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Sheppard, C. S., & Schurr, F. M. (2018). Biotic resistance or introduction bias? Immigrant plant performance decreases with residence times over millennia. Global Ecology and Biogeography. doi:10.1111/geb.12844 https://doi.org/10.1111/geb.12844

Aim: Invasions are dynamic processes. Invasive spread causes the geographical range size of alien species to increase with residence time. However, with time native competitors and antagonists can adapt to invaders. This build‐up of biotic resistance may eventually limit the invader’s performance an…

Wan, J.-Z., Wang, C.-J., & Yu, F.-H. (2019). Large-scale environmental niche variation between clonal and non-clonal plant species: Roles of clonal growth organs and ecoregions. Science of The Total Environment, 652, 1071–1076. doi:10.1016/j.scitotenv.2018.10.280 https://doi.org/10.1016/j.scitotenv.2018.10.280

Clonal plant species can produce genetically identical and potentially independent offspring, and dominate a variety of habitats. The divergent evolutionary mechanisms between clonal and non-clonal plants are interesting areas of ecological research. A number of studies have shown that the environme…

Milla, R., Bastida, J. M., Turcotte, M. M., Jones, G., Violle, C., Osborne, C. P., … Byun, C. (2018). Phylogenetic patterns and phenotypic profiles of the species of plants and mammals farmed for food. Nature Ecology & Evolution, 2(11), 1808–1817. doi:10.1038/s41559-018-0690-4 https://doi.org/10.1038/s41559-018-0690-4

The origins of agriculture were key events in human history, during which people came to depend for their food on small numbers of animal and plant species. However, the biological traits determining which species were domesticated for food provision, and which were not, are unclear. Here, we invest…

De la Torre, L., Cummins, I., & Logan-Hines, E. (2018). Agave americana and Furcraea andina: Key Species to Andean Cultures in Ecuador. Botanical Sciences, 96(2), 246. doi:10.17129/botsci.1813 https://doi.org/10.17129/botsci.1813

Background: The rich Agaveae-based culture that exists in the Ecuadorian Andes is little known. Wild and cultivated rosettes of Agave americana and Furcraea andina coexist in arid Andean landscapes. A. americana is considered an introduced species to Ecuador. Questions: What are Agaveae use patterns…

Wan, J.-Z., & Wang, C.-J. (2018). Expansion risk of invasive plants in regions of high plant diversity: A global assessment using 36 species. Ecological Informatics, 46, 8–18. doi:10.1016/j.ecoinf.2018.04.004 https://doi.org/10.1016/j.ecoinf.2018.04.004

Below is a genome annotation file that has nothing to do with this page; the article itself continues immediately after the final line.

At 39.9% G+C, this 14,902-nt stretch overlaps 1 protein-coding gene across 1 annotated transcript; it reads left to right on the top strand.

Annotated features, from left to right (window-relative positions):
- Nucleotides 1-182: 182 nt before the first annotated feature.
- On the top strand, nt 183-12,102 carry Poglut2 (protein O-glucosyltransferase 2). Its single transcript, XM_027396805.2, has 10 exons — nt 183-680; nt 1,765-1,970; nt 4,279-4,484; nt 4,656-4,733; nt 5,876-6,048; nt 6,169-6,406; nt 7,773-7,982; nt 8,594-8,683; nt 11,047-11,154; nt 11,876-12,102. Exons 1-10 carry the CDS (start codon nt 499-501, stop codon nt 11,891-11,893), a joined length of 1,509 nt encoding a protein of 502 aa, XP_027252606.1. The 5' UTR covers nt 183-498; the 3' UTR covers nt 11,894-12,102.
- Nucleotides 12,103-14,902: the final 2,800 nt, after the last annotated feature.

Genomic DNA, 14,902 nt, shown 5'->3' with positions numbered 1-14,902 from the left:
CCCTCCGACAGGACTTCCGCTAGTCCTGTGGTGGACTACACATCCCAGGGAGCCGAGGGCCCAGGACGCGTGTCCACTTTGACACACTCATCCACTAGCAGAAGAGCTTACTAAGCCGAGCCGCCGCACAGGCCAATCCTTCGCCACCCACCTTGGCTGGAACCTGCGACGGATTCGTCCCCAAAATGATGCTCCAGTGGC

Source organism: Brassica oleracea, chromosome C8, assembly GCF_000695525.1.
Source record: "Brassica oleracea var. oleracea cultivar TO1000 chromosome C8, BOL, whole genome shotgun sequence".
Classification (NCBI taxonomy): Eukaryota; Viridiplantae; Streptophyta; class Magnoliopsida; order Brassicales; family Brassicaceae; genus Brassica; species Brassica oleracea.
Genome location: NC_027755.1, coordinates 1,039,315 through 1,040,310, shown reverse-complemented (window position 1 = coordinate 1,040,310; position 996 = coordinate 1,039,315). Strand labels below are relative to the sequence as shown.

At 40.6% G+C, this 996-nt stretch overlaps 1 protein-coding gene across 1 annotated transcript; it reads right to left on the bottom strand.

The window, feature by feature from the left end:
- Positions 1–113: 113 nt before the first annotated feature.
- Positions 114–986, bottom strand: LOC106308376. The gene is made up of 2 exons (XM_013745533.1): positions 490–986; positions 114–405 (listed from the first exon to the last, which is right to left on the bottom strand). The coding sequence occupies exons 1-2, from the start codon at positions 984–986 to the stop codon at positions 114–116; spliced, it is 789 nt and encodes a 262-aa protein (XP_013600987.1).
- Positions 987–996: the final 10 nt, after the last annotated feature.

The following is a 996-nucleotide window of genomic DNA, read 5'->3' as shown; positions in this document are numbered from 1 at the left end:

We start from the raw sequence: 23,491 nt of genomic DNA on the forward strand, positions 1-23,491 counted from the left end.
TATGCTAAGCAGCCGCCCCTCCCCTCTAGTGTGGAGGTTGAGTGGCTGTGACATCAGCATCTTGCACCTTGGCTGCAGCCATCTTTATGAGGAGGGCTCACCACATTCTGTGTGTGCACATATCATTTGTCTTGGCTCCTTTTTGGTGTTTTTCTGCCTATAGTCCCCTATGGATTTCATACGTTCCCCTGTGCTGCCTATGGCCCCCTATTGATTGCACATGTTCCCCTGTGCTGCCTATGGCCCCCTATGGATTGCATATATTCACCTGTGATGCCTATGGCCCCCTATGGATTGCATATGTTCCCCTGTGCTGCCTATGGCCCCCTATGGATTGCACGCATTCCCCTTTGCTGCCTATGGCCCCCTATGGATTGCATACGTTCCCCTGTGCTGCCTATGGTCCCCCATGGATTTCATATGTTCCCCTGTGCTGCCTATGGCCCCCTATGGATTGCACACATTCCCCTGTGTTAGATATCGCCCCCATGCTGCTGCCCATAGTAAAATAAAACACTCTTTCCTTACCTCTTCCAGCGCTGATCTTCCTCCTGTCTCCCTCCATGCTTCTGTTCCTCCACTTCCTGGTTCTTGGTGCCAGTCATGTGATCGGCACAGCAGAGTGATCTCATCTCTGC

Invasive plant species (IPS) have a high potential for expanding within biodiversity hotspots and threatening global plant diversity. Hence, it is urgent to assess the expansion risk of IPS in regions of high plant diversity and their potentially negative effects throughout the world. We used the wo…

Petersen, K. B., & Burd, M. (2018). The adaptive value of heterospory: Evidence from Selaginella . Evolution, 72(5), 1080–1091. doi:10.1111/evo.13484 https://doi.org/10.1111/evo.13484

Heterospory was a pivotal evolutionary innovation for land plants, but it has never been clear why it evolved. We used the geographic distributions of 114 species of the heterosporous lycophyte Selaginella to explore the functional ecology of microspore and megaspore size, traits that would be corre…

Reichgelt, T., West, C. K., & Greenwood, D. R. (2018). The relation between global palm distribution and climate. Scientific Reports, 8(1). doi:10.1038/s41598-018-23147-2 https://doi.org/10.1038/s41598-018-23147-2

Fossil palms provide qualitative evidence of (sub-) tropical conditions and frost-free winters in the geological past, including modern cold climate regions (e.g., boreal, or polar climates). The freeze intolerance of palms varies across different organs and life stages, with seedlings in particular…

Grossenbacher, D. L., Brandvain, Y., Auld, J. R., Burd, M., Cheptou, P.-O., Conner, J. K., … Goldberg, E. E. (2017). Self-compatibility is over-represented on islands. New Phytologist, 215(1), 469–478. doi:10.1111/nph.14534 https://doi.org/10.1111/nph.14534

Because establishing a new population often depends critically on finding mates, individuals capable of uniparental reproduction may have a colonization advantage. Accordingly, there should be an over-representation of colonizing species in which individuals can reproduce without a mate, particularl…